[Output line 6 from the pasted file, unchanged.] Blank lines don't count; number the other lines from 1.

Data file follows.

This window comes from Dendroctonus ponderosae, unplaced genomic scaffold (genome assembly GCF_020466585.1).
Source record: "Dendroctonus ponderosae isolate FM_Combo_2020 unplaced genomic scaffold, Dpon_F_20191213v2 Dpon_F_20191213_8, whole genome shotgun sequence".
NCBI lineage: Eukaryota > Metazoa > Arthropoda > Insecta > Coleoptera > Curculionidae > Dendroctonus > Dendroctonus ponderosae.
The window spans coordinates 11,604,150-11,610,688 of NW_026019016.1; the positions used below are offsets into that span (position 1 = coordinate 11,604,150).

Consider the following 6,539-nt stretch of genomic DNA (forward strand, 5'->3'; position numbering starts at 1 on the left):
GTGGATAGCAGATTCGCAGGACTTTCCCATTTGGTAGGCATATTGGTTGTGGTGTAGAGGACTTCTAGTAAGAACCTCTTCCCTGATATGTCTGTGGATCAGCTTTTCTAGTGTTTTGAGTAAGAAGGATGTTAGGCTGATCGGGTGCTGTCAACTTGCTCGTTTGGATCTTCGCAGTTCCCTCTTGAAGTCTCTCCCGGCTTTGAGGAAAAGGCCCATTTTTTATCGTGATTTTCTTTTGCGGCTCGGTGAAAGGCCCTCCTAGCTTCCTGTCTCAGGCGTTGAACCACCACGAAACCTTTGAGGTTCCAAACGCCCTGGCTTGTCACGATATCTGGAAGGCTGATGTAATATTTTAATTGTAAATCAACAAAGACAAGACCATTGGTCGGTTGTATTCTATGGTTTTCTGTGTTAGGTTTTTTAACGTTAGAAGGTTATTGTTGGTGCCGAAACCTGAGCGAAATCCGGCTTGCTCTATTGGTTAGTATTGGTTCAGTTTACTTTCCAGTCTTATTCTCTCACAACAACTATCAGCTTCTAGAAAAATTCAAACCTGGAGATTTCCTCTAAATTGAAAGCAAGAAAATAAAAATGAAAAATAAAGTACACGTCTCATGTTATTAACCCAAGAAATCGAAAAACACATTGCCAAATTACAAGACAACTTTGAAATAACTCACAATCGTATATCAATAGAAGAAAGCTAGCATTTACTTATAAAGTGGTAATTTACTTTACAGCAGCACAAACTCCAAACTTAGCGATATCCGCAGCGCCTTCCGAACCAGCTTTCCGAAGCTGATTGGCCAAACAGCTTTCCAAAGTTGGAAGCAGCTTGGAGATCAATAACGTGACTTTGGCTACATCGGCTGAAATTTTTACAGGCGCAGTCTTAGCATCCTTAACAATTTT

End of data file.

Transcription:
GTGGATAGCAGATTCGCAGGACTTTCCCATTTGGTAGGCATATTGGTTGTGGTGTAGAGGACTTCTAGTAAGAACCTCTTCCCTGATATGTCTGTGGATCAGCTTTTCTAGTGTTTTGAGTAAGAAGGATGTTAGGCTGATCGGGTGCTGTCAACTTGCTCGTTTGGATCTTCGCAGTTCCCTCTTGAAGTCTCTCCCGGCTTTGAGGAAAAGGCCCATTTTTTATCGTGATTTTCTTTTGCGGCTCGGTGAAAGGCCCTCCTAGCTTCCTGTCTCAGGCGTTGAACCACCACGAAACCTTTGAGGTTCCAAACGCCCTGGCTTGTCACGATATCTGGAAGGCTGATGTAATATTTTAATTGTAAATCAACAAAGACAAGACCATTGGTCGGTTGTATTCTATGGTTTTCTGTGTTAGGTTTTTTAACGTTAGAAGGTTATTGTTGGTGCCGAAACCTGAGCGAAATCCGGCTTGCTCTATTGGTTAGTATTGGTTCAGTTTACTTTCCAGTCTTATTCTCTCACAACAACTATCAGCTTCTAGAAAAATTCAAACCTGGAGATTTCCTCTAAATTGAAAGCAAGAAAATAAAAATGAAAAATAAAGTACACGTCTCATGTTATTAACCCAAGAAATCGAAAAACACATTGCCAAATTACAAGACAACTTTGAAATAACTCACAATCGTATATCAATAGAAGAAAGCTAGCATTTACTTATAAAGTGGTAATTTACTTTACAGCAGCACAAACTCCAAACTTAGCGATATCCGCAGCGCCTTCCGAACCAGCTTTCCGAAGCTGATTGGCCAAACAGCTTTCCAAAGTTGGAAGCAGCTTGGAGATCAATAACGTGACTTTGGCTACATCGGCTGAAATTTTTACAGGCGCAGTCTTAGCATCCTTAACAATTTT